1) In Case You Become Incapacitated
Life brings many surprises, and unfortunately not all of them are positive. While none of us plan to be incapacitated in our lives, car accidents, disease, and other conditions can make it difficult or impossible for you to manage your assets. In a comprehensive estate plan, you can appoint a trustee to manage your assets while you’re incapacitated. You can also give a specific person the power to make medical decisions on your behalf.
2) To Ensure Your Children Will be Cared For
If you have minor children, an estate plan will give you piece of mind knowing they will be cared for according to your wishes. Your attorney can help you name the guardian of your choice.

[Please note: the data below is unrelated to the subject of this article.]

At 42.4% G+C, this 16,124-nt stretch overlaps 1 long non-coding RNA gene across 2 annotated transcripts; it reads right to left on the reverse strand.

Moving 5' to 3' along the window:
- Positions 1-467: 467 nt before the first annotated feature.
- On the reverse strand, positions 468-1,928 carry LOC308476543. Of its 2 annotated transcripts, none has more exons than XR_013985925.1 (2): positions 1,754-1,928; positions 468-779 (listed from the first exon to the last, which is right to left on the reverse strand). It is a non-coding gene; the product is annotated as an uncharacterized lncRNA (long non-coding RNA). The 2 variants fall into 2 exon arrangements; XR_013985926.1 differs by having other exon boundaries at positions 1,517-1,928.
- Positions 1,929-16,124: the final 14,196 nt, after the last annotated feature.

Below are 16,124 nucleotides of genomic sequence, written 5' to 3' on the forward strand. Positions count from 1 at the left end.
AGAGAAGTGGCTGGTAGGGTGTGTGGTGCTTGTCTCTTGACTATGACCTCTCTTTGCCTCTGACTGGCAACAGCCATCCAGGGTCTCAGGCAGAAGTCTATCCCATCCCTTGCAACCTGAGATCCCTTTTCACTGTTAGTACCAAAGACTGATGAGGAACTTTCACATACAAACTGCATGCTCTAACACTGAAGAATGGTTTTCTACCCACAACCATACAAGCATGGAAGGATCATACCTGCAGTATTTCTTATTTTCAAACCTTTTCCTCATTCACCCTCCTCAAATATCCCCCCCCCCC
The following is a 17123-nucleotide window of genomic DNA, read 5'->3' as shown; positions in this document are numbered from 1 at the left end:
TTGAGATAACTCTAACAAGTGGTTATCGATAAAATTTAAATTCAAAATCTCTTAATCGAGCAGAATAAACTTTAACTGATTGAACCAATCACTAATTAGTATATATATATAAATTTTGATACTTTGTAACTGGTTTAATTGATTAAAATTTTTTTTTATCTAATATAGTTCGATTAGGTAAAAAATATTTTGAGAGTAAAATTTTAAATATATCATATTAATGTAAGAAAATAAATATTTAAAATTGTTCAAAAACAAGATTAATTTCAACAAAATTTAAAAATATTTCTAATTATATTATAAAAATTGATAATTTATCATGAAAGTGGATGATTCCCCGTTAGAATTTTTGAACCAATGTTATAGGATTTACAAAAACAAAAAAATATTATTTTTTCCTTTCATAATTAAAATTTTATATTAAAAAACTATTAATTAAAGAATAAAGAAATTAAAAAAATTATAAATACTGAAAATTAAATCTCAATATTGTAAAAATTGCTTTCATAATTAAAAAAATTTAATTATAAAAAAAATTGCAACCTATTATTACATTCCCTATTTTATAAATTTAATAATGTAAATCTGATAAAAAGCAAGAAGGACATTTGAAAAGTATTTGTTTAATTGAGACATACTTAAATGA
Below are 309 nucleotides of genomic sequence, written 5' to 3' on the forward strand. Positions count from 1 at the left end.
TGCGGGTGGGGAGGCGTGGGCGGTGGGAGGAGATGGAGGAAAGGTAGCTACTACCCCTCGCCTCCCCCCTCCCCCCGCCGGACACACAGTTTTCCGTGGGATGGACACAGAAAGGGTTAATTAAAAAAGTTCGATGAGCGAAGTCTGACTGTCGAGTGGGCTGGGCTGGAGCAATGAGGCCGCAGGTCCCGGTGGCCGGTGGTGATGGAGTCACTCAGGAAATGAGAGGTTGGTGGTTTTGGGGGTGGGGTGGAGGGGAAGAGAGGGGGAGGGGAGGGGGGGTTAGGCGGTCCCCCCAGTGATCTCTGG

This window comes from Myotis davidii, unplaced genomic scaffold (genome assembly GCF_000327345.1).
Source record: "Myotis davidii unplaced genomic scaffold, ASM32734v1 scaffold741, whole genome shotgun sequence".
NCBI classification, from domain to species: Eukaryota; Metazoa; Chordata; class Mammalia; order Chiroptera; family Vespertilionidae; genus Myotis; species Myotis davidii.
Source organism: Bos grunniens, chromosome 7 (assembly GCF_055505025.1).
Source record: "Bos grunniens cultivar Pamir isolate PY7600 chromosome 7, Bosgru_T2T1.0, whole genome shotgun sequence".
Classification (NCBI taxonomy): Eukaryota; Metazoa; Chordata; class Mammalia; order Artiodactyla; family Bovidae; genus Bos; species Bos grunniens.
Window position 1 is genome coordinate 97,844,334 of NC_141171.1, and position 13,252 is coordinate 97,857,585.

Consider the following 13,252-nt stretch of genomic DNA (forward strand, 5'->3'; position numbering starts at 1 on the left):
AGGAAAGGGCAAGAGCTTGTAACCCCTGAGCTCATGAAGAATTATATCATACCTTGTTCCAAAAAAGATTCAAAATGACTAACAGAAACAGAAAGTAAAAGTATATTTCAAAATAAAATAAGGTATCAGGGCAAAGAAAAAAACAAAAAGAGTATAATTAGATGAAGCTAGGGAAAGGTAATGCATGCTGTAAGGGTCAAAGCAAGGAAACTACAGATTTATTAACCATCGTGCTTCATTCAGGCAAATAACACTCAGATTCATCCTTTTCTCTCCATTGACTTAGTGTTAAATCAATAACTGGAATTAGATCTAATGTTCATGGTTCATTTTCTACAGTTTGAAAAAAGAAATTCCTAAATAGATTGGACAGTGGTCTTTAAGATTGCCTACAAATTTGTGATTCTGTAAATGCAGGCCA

For parents of children with special needs, an estate plan can include a supplemental needs trust, which allows your child to continue receiving Medicaid or SSI benefits. Without an appropriate estate plan, your child is at risk of being disqualified from these benefits, in which case they must pay for care and other expenses out of pocket.
3) To Protect Your Family from Probate
Probate has a bad reputation, but it is a necessary part of the legal system for people who do not have comprehensive estate plans. The probate process can be exceptionally lengthy, often lasting multiple years for more complex cases. While the true expense of probate is often overstated, the costs can definitely eat into the value of your estate. With a properly designed estate plan, your assets will automatically transfer to your heirs upon your death, allowing your loved ones to avoid this hassle during an already difficult time.
These are just a handful of the advantages of an estate plan. Learn how an estate plan can benefit you by calling (707) 595-1148.
- Guardianship - November 22, 2019
- Understanding Basis and Why it is important to you and your Family? - August 29, 2019
- What Is Probate & Why Is It Important? - August 15, 2019